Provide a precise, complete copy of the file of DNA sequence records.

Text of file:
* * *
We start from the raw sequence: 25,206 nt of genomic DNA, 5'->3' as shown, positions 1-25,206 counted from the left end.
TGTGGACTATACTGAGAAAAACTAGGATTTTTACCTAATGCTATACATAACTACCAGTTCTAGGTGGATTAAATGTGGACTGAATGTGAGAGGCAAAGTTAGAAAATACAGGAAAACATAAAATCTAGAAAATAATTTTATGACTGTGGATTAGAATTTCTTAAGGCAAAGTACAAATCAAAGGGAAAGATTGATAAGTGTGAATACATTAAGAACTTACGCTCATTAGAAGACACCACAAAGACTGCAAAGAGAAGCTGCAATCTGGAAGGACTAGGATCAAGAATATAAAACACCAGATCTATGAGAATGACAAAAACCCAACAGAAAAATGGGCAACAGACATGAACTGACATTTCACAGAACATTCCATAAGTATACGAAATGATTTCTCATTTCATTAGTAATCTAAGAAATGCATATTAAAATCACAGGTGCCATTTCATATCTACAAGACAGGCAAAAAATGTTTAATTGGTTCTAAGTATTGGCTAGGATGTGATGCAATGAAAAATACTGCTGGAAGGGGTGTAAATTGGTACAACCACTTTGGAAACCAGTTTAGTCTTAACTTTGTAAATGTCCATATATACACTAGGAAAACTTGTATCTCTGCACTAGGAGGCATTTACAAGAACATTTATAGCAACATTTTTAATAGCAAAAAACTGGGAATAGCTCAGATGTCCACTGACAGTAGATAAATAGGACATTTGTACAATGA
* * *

We start from the raw sequence: 25,206 nt of genomic DNA, 5'->3' as shown, positions 1-25,206 counted from the left end.
TGTGGACTATACTGAGAAAAACTAGGATTTTTACCTAATGCTATACATAACTACCAGTTCTAGGTGGATTAAATGTGGACTGAATGTGAGAGGCAAAGTTAGAAAATACAGGAAAACATAAAATCTAGAAAATAATTTTATGACTGTGGATTAGAATTTCTTAAGGCAAAGTACAAATCAAAGGGAAAGATTGATAAGTGTGAATACATTAAGAACTTACGCTCATTAGAAGACACCACAAAGACTGCAAAGAGAAGCTGCAATCTGGAAGGACTAGGATCAAGAATATAAAACACCAGATCTATGAGAATGACAAAAACCCAACAGAAAAATGGGCAACAGACATGAACTGACATTTCACAGAACATTCCATAAGTATACGAAATGATTTCTCATTTCATTAGTAATCTAAGAAATGCATATTAAAATCACAGGTGCCATTTCATATCTACAAGACAGGCAAAAAATGTTTAATTGGTTCTAAGTATTGGCTAGGATGTGATGCAATGAAAAATACTGCTGGAAGGGGTGTAAATTGGTACAACCACTTTGGAAACCAGTTTAGTCTTAACTTTGTAAATGTCCATATATACACTAGGAAAACTTGTATCTCTGCACTAGGAGGCATTTACAAGAACATTTATAGCAACATTTTTAATAGCAAAAAACTGGGAATAGCTCAGATGTCCACTGACAGTAGATAAATAGGACATTTGTACAATGA